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Expert Q&A Archive

07/17/2009
I have a question about the short sale process and loan modifications.
Iím going through the short sale process currently. We have our mortgage through Wachovia. We did receive a buyer, and are going to be closing soon. The problem is that we do make at least enough to rent, so I was thinking a modification may be appropriate. Since Wachovia has done all the loss mitigation through the short sale, wouldnít they already have that paperwork to talk to us about this program thatís available now--this Home Affordable Modification--or are they completely separate departments and donít really communicate in-house [between departments]?
Beth Frazier:
expert info »
More than likely, the loan modification department will be a totally separate department from the short sales department, as Wachovia is a very big bank. Youíre right. They should communicate in-house, but generally speaking that is not the case.
Heather Green:
expert info »
The Making Home Affordable (MHA) modification program is designed to help borrowers who are behind or in immediate danger of falling behind on their mortgage modify their mortgage so that their new payment is at 31% of their gross income. In order to get your payment to 31%, if your lender is participating, and the investor on your mortgage has no specific exclusions preventing you from qualifying, they will start by reducing the interest rate until they hit a minimum of 2%. If after they adjust the interest rate, your payment still isn't at 31%, they can then lengthen the term of the loan...for example from 30 years, up to 40 years. Finally, if it still isn't at 31% they can consider a principal balance reduction as long as you aren't failing the net present value test. If between these three options, it isn't possible to get your payment to 31%, then MHA won't work for you.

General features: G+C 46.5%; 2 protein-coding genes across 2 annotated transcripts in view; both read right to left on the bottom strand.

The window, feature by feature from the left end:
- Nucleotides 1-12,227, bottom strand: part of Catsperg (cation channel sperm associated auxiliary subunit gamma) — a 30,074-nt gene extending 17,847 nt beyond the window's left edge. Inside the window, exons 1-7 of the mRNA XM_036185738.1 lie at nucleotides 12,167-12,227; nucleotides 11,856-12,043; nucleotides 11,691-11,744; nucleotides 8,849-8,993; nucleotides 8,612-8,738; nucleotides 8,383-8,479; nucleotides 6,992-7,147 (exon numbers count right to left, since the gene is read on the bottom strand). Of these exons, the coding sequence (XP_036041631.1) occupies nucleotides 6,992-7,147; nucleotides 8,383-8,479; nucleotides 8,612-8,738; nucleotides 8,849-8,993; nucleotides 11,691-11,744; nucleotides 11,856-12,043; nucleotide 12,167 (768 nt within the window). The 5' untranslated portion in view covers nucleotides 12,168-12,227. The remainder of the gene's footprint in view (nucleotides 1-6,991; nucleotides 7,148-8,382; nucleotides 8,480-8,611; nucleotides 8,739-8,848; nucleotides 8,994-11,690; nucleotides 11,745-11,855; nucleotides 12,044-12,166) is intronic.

Your mortgage company is also going to want to see that after reducing your payment to 31% that the rest of your monthly expenses and debt are affordable. It's quite possible that you could afford a rental but that bringing your mortgage payment to 31% would still not be an affordable option for saving the home. I would recommend that you talk to your lender and inquire about the possibility of a loan modification based on what you would be willing to afford. It may be difficult this late in the game to get a modification, but if the numbers work, it may be possible. You should meet with a housing counselor from a HUD-approved housing counseling agency to help you contact your lender and find out if it might be a possibility. Good luck.

[Editorís Note: For further information, see the Borrower Frequently Asked Questions on the Making Home Affordable Web site at www.financialstability.gov/docs/borrower_qa.pdf.